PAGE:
Other questions (“Sell me this desk!”) test your ability to conduct basic strategies required to do your job, others (“If you woke up and had 2,000 unread emails and could only answer 300 of them how would you choose which ones to answer?”) are designed to find out how you’d prioritise a work schedule. Other kinds of questions (“If we came to your house for dinner, what would you prepare for us?”) might be aimed at discovering what kind of person you’d be in a work and office setting.

The most abstract questions (“How would you describe the colour yellow to a blind person?”) have no right or wrong answers. You should be looking to provide various different ways of answering these questions. In this instance, you might answer in terms of physics, aesthetics, human feeling or metaphor. Some answers might be synaesthetic (“yellow the feeling of sun on your skin”), some might be rooted in science (“yellow is a specific measurement of nanometres in the electromagnetic spectrum”), others might use philosophy to define what is meant by “colour”, invoking concepts of “colour realism” against “colour fictionalism”, setting “colour reductionism” against “colour primitivism”. All of these things are ways of testing how you’d use lateral thinking to solve challenging problems.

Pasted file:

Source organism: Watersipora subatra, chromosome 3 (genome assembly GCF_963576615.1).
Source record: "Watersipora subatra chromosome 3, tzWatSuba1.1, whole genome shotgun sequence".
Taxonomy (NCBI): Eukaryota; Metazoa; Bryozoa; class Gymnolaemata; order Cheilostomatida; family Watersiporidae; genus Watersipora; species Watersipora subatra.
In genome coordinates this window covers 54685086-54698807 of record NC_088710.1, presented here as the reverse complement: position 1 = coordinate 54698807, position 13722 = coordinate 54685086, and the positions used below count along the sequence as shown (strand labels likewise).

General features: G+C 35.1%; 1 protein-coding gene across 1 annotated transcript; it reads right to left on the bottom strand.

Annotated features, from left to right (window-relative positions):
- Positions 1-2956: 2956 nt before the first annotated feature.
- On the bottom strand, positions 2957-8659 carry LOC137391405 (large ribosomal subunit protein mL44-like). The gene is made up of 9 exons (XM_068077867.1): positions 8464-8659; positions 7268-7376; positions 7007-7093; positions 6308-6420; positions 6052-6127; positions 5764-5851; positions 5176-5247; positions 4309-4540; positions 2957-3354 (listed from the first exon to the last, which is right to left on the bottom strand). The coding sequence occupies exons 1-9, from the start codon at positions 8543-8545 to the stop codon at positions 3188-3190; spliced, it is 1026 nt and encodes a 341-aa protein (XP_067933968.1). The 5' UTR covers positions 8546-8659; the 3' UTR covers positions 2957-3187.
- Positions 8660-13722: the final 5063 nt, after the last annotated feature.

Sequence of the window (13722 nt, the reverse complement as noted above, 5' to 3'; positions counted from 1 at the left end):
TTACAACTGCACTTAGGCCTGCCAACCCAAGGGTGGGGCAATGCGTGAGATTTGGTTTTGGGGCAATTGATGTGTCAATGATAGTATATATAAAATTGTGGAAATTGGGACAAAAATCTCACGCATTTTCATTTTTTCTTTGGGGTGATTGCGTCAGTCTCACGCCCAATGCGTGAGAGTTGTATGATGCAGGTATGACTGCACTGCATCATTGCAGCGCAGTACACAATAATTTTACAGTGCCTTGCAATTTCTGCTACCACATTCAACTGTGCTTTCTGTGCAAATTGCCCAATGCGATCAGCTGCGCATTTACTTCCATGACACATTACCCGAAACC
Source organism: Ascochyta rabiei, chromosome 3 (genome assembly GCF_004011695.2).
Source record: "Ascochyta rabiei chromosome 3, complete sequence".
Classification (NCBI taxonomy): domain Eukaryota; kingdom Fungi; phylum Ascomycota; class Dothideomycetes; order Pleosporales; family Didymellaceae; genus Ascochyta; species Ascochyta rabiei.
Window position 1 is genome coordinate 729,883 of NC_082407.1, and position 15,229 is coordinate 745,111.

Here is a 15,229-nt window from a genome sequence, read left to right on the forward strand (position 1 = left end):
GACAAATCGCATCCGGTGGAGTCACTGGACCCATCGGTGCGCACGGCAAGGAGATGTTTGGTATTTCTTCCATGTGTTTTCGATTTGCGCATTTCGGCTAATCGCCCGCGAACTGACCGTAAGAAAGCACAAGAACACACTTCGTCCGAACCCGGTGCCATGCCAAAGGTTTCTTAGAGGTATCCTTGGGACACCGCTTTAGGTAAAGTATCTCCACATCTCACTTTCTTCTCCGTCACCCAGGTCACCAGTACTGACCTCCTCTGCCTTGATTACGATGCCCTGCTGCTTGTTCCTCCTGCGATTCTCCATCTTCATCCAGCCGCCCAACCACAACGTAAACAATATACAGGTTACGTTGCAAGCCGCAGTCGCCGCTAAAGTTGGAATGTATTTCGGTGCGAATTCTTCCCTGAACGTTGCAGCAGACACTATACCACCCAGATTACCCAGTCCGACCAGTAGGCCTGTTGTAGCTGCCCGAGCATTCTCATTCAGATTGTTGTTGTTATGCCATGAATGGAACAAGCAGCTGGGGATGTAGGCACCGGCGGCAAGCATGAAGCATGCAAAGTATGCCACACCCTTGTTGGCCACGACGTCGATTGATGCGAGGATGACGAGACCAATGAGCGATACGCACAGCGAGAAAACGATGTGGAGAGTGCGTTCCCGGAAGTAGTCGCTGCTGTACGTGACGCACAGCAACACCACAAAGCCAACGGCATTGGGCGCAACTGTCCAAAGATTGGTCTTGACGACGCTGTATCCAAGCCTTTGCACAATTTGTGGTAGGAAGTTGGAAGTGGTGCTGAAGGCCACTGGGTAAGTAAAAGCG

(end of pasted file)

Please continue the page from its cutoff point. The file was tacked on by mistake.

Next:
And what about the penguin question? Amanda LaChappelle, HR Director at has the following answer. “My penguin is going to come in the door and say, ‘You should hire Amanda – she’s organised and she really has her stuff together. You want her to lead your team.’” And the sombrero? “He’s wearing that because he had a margarita before he came in.”

Other unusual job interview questions

  • If you woke up and had 2,000 unread emails and could only answer 300 of them how would you choose which ones to answer?
  • Why are manholes round?
  • George Soros walks into your office and says you can have a million pounds to launch your best entrepreneurial idea. What is it?
  • Name three Nobel Prize winners.
  • If you could have one superpower, what would it be?
  • What didn’t you get a chance to put on your CV?
  • Tell me something that you think is true, that nobody else agrees with you on.